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A group of 38 retired U.S. generals and admirals sent an open letter to President Donald Trump on June 12, asking him to use diplomacy rather than military force in dealing with Iran.

At the opening of the letter, they praise the nuclear deal reached with Iran in 2015. Their letter almost coincides with the second anniversary of the Joint Comprehensive Plan of Action (JCPOA), as the nuclear deal is officially known.

The retired officers also praise the compliance of all parties to the nuclear deal.

“Iran dismantled two-thirds of its centrifuges, gave up 98 percent of its stockpile of sensitive uranium, and poured concrete into the core of its heavy-water reactor. The United States

has provided proportional relief from nuclear sanctions,” the letter states.

During his presidential campaign, Trump often mocked the Obama administration’s nuclear deal, and since taking office some of his high-level officials have talked tough regarding Iran’s destabilizing moves in the Middle East.

The letter, however, does go so far as to say that “Iran’s continued ballistic missile activities, human rights violations, and support for terrorism pose a threat to the United States and our allies in the region.”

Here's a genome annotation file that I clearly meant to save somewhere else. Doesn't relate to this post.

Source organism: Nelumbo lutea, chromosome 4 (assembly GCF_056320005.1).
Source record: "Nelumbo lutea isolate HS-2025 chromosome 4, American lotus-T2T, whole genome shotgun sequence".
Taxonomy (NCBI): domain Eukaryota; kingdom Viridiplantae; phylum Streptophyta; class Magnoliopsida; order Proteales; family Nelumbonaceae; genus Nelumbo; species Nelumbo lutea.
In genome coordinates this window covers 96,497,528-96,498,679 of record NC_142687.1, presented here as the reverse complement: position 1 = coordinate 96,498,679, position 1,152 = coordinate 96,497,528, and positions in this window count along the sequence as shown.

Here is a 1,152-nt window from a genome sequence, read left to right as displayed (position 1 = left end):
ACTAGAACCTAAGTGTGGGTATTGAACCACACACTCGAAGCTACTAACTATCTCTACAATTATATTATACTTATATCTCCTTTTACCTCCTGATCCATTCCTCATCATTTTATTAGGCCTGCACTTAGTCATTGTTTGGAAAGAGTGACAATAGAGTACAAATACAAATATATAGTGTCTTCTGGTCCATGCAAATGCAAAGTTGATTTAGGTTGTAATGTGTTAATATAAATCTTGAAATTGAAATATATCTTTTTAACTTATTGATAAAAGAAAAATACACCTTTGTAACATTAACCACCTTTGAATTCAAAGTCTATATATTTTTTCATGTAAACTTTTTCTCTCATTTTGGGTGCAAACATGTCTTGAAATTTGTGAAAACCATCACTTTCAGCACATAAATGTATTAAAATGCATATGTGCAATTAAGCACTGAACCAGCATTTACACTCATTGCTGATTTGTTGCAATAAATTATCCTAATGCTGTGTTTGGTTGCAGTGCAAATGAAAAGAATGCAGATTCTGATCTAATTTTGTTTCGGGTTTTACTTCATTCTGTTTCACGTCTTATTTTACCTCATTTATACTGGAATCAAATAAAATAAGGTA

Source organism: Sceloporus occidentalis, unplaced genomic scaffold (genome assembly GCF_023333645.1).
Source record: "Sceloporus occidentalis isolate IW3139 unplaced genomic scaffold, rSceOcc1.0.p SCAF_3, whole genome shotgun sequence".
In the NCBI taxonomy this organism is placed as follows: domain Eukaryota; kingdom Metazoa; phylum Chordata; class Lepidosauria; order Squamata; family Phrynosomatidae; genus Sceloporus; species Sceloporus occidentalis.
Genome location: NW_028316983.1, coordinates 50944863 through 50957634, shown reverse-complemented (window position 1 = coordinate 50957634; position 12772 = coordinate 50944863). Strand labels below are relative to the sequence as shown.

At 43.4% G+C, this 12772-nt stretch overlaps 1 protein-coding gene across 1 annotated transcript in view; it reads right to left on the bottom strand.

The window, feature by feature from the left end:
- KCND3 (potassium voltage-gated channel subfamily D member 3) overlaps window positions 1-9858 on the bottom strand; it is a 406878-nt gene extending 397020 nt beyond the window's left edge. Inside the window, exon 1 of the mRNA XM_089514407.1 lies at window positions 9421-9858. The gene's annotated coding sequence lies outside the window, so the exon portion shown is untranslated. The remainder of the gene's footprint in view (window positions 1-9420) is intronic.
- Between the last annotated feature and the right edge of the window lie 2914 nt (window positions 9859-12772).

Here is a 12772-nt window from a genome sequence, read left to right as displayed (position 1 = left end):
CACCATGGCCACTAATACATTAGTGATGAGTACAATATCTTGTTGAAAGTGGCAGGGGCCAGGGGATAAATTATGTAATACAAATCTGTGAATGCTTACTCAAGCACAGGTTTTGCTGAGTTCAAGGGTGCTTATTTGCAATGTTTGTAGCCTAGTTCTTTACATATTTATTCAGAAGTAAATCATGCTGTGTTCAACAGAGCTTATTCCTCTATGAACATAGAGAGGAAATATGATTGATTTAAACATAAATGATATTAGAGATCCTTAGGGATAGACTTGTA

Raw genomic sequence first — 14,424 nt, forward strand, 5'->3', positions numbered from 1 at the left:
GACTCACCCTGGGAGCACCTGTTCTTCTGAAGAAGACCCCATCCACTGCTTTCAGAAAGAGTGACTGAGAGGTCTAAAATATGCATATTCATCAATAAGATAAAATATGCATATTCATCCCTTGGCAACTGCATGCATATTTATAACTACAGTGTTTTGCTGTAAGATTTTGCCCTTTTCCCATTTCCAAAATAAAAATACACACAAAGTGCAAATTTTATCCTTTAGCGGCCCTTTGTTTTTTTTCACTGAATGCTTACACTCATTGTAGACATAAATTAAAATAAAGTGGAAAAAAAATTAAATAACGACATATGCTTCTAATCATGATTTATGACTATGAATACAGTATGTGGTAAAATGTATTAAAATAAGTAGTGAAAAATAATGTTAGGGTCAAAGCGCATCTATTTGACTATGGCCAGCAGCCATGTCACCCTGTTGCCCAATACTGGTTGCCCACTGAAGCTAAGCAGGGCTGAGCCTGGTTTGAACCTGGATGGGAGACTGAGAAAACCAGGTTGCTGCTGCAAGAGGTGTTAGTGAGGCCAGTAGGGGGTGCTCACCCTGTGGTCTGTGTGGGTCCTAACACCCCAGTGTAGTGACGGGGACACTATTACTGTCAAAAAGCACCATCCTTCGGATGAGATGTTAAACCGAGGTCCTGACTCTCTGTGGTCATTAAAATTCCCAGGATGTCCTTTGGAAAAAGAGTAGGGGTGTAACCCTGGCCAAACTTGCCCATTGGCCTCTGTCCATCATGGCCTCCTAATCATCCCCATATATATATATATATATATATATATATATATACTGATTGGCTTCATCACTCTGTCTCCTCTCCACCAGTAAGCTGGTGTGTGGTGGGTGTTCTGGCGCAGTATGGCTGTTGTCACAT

The signatories of the open letter urge the president to establish diplomatic communications channels with Iran.

“Diplomatic channels are essential not only to ensure the continued implementation of the nuclear agreement but also to resolve national security crises. We must have the ability to respond quickly and directly to de-escalate situations,” the officers write.

The generals and admirals remind the president they have led U.S. soldiers into combat and that they know what it means to put servicemen’s lives on the line. Therefore, diplomatic means should be exhausted before any risk is taken. They also ask Trump not to engage in provocations, which can get out of hand and lead to armed conflict.

But the letter also seemingly contains a contradiction. The officers urge president Trump to use “both economic leverage and negotiations to address Iran’s destabilizing behaviors.” But at the same time, they criticize U.S. Congress’s effort to put new sanctions on Iran for its ballistic missile activities.

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